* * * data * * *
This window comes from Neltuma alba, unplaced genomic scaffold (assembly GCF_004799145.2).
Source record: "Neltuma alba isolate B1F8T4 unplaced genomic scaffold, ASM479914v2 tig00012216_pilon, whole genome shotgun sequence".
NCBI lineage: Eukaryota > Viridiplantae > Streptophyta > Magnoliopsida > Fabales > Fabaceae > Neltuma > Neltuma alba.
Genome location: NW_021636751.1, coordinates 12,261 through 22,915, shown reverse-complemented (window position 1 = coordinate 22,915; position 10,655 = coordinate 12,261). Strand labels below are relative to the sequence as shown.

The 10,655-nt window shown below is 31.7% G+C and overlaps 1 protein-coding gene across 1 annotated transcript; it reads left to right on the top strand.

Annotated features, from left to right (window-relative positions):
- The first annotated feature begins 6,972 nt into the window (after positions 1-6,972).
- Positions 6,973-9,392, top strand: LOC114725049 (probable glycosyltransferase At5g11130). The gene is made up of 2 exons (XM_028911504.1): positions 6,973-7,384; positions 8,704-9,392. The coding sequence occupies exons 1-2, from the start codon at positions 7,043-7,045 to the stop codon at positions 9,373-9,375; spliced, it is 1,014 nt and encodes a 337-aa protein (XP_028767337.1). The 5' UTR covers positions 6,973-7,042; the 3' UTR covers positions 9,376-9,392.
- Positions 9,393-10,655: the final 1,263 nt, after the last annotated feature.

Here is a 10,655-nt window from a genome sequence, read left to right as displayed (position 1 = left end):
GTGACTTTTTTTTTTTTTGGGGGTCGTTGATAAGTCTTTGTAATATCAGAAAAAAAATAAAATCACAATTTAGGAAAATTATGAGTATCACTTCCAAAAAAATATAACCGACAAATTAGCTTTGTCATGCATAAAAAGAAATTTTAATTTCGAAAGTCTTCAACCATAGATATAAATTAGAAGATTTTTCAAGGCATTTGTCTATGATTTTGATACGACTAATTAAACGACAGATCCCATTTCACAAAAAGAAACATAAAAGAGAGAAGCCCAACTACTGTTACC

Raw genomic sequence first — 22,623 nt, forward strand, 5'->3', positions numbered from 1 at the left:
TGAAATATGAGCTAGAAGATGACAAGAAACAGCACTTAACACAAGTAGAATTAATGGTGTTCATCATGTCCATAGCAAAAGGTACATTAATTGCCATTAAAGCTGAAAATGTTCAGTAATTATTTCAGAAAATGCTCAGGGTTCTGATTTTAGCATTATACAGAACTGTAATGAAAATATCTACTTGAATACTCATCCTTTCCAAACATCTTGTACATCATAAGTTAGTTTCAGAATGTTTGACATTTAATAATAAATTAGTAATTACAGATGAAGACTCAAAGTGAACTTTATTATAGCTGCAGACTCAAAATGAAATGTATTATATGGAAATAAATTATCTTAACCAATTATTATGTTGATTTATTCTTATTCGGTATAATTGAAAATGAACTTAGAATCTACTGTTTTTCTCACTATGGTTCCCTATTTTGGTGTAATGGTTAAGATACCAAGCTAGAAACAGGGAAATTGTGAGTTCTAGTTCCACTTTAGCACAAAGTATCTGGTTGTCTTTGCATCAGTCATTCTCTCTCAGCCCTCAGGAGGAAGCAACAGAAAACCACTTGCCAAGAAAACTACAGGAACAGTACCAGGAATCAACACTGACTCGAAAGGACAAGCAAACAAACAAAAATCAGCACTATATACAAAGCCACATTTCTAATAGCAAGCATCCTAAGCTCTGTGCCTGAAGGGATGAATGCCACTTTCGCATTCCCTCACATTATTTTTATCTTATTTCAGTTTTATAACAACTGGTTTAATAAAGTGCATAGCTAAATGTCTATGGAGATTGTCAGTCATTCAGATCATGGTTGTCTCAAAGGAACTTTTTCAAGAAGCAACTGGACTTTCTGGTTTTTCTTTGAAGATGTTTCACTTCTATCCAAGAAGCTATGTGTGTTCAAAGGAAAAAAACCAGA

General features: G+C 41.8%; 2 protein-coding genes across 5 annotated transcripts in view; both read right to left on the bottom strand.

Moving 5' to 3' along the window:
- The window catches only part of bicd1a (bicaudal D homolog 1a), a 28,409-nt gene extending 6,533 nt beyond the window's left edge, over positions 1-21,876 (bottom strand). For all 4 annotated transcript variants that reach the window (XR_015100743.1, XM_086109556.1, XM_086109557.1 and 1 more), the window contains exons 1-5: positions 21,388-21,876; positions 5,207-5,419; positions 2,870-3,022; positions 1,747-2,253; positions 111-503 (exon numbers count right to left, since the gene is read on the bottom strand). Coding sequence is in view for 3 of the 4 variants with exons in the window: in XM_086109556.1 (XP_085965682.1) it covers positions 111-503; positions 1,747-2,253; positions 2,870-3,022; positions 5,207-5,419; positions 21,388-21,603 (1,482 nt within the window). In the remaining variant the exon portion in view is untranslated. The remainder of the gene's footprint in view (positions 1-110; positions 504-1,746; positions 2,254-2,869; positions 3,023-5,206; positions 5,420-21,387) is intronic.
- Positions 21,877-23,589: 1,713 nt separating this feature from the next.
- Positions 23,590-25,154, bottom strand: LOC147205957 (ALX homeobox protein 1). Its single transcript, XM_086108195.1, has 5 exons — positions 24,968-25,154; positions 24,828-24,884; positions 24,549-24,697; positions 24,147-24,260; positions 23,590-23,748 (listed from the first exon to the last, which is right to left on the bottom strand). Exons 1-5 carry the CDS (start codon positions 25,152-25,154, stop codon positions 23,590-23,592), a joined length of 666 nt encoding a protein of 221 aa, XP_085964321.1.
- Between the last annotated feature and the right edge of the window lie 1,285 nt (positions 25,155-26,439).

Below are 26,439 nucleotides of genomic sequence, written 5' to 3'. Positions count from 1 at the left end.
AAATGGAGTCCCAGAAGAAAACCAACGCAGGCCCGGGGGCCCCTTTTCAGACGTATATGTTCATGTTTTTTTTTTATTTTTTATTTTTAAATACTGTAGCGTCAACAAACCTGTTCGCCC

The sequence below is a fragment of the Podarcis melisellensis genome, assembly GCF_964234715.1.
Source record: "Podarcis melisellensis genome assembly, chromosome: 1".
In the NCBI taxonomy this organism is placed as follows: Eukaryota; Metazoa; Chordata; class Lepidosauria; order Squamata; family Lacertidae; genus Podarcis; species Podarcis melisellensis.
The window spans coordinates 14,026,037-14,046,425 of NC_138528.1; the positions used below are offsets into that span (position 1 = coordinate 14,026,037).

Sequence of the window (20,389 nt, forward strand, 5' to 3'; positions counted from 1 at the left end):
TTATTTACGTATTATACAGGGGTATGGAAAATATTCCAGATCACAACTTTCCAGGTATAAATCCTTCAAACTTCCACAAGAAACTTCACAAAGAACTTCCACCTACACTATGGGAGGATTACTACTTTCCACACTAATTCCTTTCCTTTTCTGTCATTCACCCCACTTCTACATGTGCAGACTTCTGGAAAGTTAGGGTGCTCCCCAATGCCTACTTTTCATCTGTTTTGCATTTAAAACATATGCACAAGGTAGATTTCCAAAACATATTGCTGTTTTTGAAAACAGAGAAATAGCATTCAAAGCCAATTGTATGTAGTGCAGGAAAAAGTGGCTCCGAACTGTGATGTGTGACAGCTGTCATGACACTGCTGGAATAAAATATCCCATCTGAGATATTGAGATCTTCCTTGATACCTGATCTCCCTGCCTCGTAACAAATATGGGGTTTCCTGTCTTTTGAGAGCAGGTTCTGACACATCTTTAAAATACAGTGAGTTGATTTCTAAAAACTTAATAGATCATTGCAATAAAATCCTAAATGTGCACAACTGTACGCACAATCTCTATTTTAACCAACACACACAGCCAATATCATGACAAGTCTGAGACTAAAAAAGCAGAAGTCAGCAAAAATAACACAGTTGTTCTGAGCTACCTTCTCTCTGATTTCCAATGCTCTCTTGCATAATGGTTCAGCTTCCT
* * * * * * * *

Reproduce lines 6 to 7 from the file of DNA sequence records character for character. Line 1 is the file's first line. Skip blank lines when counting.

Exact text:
Annotated features, from left to right (window-relative positions):
- The first annotated feature begins 6,972 nt into the window (after positions 1-6,972).